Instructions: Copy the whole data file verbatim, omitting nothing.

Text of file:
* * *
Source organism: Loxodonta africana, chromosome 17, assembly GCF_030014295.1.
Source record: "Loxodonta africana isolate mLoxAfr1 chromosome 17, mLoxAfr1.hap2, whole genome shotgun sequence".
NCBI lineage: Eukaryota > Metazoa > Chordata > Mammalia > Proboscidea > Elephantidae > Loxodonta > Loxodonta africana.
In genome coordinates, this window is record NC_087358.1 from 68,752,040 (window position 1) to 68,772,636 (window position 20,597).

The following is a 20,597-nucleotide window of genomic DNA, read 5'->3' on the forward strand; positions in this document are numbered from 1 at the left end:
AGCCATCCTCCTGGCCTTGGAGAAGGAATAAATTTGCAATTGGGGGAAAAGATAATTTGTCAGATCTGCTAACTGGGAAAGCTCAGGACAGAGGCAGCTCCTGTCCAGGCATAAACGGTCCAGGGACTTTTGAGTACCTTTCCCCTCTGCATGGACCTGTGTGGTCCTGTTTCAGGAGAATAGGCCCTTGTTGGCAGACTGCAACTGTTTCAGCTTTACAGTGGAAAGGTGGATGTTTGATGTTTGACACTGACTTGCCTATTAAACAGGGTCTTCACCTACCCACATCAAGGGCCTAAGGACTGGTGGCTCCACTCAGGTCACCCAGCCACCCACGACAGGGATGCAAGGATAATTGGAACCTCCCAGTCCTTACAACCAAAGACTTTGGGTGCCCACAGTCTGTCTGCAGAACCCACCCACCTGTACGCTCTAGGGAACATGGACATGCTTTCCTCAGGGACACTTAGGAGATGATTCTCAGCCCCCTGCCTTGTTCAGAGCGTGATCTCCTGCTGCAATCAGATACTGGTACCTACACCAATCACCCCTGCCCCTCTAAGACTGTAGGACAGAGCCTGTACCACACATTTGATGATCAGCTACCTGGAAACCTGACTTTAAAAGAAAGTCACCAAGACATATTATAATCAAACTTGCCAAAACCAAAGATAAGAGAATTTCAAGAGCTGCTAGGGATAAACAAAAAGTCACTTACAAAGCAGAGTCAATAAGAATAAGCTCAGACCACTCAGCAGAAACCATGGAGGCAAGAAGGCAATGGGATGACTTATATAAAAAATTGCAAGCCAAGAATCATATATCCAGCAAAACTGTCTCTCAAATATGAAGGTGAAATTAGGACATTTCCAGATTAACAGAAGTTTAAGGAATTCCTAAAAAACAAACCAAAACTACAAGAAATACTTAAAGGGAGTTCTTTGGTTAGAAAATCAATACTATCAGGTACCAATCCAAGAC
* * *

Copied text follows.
Source organism: Loxodonta africana, chromosome 17, assembly GCF_030014295.1.
Source record: "Loxodonta africana isolate mLoxAfr1 chromosome 17, mLoxAfr1.hap2, whole genome shotgun sequence".
NCBI lineage: Eukaryota > Metazoa > Chordata > Mammalia > Proboscidea > Elephantidae > Loxodonta > Loxodonta africana.
In genome coordinates, this window is record NC_087358.1 from 68,752,040 (window position 1) to 68,772,636 (window position 20,597).

The following is a 20,597-nucleotide window of genomic DNA, read 5'->3' on the forward strand; positions in this document are numbered from 1 at the left end:
AGCCATCCTCCTGGCCTTGGAGAAGGAATAAATTTGCAATTGGGGGAAAAGATAATTTGTCAGATCTGCTAACTGGGAAAGCTCAGGACAGAGGCAGCTCCTGTCCAGGCATAAACGGTCCAGGGACTTTTGAGTACCTTTCCCCTCTGCATGGACCTGTGTGGTCCTGTTTCAGGAGAATAGGCCCTTGTTGGCAGACTGCAACTGTTTCAGCTTTACAGTGGAAAGGTGGATGTTTGATGTTTGACACTGACTTGCCTATTAAACAGGGTCTTCACCTACCCACATCAAGGGCCTAAGGACTGGTGGCTCCACTCAGGTCACCCAGCCACCCACGACAGGGATGCAAGGATAATTGGAACCTCCCAGTCCTTACAACCAAAGACTTTGGGTGCCCACAGTCTGTCTGCAGAACCCACCCACCTGTACGCTCTAGGGAACATGGACATGCTTTCCTCAGGGACACTTAGGAGATGATTCTCAGCCCCCTGCCTTGTTCAGAGCGTGATCTCCTGCTGCAATCAGATACTGGTACCTACACCAATCACCCCTGCCCCTCTAAGACTGTAGGACAGAGCCTGTACCACACATTTGATGATCAGCTACCTGGAAACCTGACTTTAAAAGAAAGTCACCAAGACATATTATAATCAAACTTGCCAAAACCAAAGATAAGAGAATTTCAAGAGCTGCTAGGGATAAACAAAAAGTCACTTACAAAGCAGAGTCAATAAGAATAAGCTCAGACCACTCAGCAGAAACCATGGAGGCAAGAAGGCAATGGGATGACTTATATAAAAAATTGCAAGCCAAGAATCATATATCCAGCAAAACTGTCTCTCAAATATGAAGGTGAAATTAGGACATTTCCAGATTAACAGAAGTTTAAGGAATTCCTAAAAAACAAACCAAAACTACAAGAAATACTTAAAGGGAGTTCTTTGGTTAGAAAATCAATACTATCAGGTACCAATCCAAGAC